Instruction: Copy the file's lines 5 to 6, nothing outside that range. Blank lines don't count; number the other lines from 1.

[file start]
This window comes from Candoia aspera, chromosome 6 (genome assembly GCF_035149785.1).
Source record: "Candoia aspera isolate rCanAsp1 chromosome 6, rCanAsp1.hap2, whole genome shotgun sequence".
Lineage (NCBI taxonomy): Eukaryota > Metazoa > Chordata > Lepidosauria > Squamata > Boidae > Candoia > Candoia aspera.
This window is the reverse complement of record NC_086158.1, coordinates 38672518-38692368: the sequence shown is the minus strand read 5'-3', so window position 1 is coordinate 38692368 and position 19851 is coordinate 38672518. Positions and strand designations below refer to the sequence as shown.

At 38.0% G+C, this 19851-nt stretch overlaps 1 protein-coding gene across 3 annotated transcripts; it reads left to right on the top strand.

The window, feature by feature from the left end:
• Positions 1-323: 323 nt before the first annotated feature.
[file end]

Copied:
At 38.0% G+C, this 19851-nt stretch overlaps 1 protein-coding gene across 3 annotated transcripts; it reads left to right on the top strand.

The window, feature by feature from the left end: